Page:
At Fred Meyer, the traditional Black Friday sock sale will once again be a core part of the department store’s offerings. Sock sales continue to grow each year, according to company spokesman Jeffery Temple, and the company expects to sell more than a million pairs on Black Friday this year. This year, the sale has also been expanded to include half-price underwear.

Fred Meyer also is pushing discounts on kitchen products. Customers are shopping with convenience, speed and wellness in mind, Temple said, so the company expects to see strong sales of Instant Pots, air fryers and programmable slow cookers.

Durable food-storage containers such as Rubbermaid and Pyrex have also become big Black Friday sellers in recent years, Temple said, likely due to consumer concerns about disposable, plastic storage containers ending up in landfills.

In the electronics section, TVs and smart-home devices are expected to take the lead, Temple said, and a rare sale on Apple Airpods is expected to draw eager customers.

Fred Meyer stores will all close at 4 p.m. on Thanksgiving, and the main Black Friday deals won’t be available until the stores reopen at 5 a.m. the following day. That schedule is intended to give both employees and customers time to enjoy Thanksgiving, Temple said, and it’s a policy Fred Meyer has stuck with due to positive customer feedback.

“They can still get all the great deals on Friday morning,” he said.

An annual survey commissioned by the National Retail Federation estimated that 165.3 million people are likely to shop during the five-day period from Thanksgiving through the following Monday, and 69 percent of those shoppers are expected to shop on Black Friday.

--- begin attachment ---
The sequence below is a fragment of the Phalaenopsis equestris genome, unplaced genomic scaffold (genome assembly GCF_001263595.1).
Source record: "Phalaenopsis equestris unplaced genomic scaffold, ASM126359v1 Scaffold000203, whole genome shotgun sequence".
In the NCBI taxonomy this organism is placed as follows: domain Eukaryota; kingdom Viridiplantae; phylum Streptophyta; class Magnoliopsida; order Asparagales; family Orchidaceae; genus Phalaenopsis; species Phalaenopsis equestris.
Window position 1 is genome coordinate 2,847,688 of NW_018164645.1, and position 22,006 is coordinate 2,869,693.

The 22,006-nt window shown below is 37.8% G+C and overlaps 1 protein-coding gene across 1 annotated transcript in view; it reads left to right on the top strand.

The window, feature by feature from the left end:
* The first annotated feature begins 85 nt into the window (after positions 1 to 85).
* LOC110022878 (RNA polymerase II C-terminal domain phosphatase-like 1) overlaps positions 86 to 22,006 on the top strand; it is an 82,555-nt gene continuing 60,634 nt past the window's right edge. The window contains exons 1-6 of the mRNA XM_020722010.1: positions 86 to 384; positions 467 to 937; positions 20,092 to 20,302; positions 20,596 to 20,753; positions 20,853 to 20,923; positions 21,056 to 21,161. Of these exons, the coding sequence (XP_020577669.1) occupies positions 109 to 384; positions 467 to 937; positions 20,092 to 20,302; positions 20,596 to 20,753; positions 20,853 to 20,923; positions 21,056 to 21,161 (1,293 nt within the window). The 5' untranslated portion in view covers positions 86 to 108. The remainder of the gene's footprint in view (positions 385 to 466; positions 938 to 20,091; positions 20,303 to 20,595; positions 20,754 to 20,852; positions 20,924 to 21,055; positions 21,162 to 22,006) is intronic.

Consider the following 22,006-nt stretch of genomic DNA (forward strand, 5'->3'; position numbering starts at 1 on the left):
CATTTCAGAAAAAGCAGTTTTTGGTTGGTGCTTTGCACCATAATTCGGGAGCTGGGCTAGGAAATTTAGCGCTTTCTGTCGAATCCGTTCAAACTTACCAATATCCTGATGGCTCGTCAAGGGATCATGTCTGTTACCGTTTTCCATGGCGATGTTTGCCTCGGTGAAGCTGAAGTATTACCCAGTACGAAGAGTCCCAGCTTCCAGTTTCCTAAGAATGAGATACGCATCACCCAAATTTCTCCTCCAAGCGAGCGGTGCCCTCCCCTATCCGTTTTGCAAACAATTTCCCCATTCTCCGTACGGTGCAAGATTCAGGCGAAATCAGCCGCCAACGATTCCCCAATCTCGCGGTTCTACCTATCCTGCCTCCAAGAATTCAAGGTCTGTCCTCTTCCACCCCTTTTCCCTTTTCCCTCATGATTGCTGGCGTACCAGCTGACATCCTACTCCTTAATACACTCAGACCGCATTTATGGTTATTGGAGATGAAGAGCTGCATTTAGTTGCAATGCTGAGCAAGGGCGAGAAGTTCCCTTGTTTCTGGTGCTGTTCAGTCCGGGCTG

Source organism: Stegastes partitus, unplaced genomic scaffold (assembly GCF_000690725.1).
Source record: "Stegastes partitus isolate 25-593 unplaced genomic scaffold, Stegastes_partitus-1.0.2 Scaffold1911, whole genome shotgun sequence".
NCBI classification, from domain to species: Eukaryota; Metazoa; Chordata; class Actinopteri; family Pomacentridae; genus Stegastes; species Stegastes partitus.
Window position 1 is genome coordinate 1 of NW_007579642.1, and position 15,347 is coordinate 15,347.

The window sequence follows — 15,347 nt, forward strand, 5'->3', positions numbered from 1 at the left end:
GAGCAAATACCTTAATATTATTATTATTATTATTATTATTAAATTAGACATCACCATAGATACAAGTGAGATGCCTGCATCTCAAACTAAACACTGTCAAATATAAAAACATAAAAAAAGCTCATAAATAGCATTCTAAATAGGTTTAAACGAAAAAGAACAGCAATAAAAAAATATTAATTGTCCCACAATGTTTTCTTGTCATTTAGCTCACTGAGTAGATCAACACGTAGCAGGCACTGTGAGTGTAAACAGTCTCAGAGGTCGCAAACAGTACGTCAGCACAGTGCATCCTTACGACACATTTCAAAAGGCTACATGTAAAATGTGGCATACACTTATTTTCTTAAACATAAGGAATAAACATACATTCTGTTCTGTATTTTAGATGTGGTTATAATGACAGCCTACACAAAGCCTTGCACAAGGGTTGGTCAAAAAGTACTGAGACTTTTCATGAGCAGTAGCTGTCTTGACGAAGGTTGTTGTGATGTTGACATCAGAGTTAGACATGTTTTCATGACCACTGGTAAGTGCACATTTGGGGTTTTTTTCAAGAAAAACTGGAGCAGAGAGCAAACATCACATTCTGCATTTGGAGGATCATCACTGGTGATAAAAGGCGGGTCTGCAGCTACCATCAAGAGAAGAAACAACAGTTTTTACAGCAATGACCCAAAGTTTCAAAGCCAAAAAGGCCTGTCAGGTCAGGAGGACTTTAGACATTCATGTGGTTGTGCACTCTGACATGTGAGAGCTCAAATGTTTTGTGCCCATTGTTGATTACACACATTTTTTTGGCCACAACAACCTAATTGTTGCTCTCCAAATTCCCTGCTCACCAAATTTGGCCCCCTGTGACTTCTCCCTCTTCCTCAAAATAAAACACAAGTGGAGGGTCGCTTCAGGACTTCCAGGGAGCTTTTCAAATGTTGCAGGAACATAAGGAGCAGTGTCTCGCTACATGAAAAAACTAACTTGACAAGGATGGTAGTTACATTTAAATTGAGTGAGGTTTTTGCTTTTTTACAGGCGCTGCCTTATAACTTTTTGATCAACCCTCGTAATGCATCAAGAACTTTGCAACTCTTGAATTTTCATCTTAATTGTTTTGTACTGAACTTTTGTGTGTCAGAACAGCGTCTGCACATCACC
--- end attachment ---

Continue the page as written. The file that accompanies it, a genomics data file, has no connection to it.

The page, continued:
The survey reported that 47 percent of expected Black Friday shoppers plan to start their shopping in-store, compared with 41 percent who plan to start online. The enthusiasm for in-store shopping appears to be highest among the youngest shoppers; 52 percent of shoppers under the age of 25 said they expected to start shopping in-store.

In a separate forecast, the federation said it expected total holiday retail sales in November and December to come in between $727.9 billion and $730.7 billion, which would be an approximately 4 percent increase over 2018. The average holiday sales increase over the previous five years was 3.7 percent.

A survey conducted by Washington State University’s Carson College of Business found that Pacific Northwest shoppers tend to prefer shopping on Cyber Monday — 56 percent of consumers said they planned to shop on Black Friday, but 76 percent said they would be participating on Monday.

The survey also found that 26 percent of customers were likely to shop on Thanksgiving, and 57 percent of those customers indicated that they planned to shop online.

That doesn’t mean Pacific Northwest customers are planning to abandon brick-and-mortar retail, however. The survey also found that 43 percent of consumers planned to do all or most of their shopping in-store.

This story has been updated to correct the list of durable food-storage container brand names carried by Fred Meyer.